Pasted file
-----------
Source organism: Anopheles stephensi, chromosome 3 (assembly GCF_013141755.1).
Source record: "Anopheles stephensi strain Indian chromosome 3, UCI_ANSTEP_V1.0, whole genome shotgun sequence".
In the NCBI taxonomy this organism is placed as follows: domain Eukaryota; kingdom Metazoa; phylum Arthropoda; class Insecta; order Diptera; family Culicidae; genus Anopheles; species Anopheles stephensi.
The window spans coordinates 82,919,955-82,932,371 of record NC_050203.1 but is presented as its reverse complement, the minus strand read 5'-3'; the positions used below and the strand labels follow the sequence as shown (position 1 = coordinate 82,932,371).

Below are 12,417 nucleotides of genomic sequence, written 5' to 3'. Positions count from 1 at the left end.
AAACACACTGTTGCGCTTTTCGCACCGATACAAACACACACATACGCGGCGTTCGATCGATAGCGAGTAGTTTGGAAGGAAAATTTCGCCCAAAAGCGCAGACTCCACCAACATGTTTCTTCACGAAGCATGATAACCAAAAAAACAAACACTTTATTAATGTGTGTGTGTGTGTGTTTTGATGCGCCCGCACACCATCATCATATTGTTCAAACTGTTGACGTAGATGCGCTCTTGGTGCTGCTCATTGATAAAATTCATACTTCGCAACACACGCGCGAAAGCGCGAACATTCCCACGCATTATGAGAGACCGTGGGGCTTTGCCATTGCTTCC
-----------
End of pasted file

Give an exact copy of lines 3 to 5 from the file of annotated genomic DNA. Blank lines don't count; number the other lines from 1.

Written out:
In the NCBI taxonomy this organism is placed as follows: domain Eukaryota; kingdom Metazoa; phylum Arthropoda; class Insecta; order Diptera; family Culicidae; genus Anopheles; species Anopheles stephensi.
The window spans coordinates 82,919,955-82,932,371 of record NC_050203.1 but is presented as its reverse complement, the minus strand read 5'-3'; the positions used below and the strand labels follow the sequence as shown (position 1 = coordinate 82,932,371).

Below are 12,417 nucleotides of genomic sequence, written 5' to 3'. Positions count from 1 at the left end.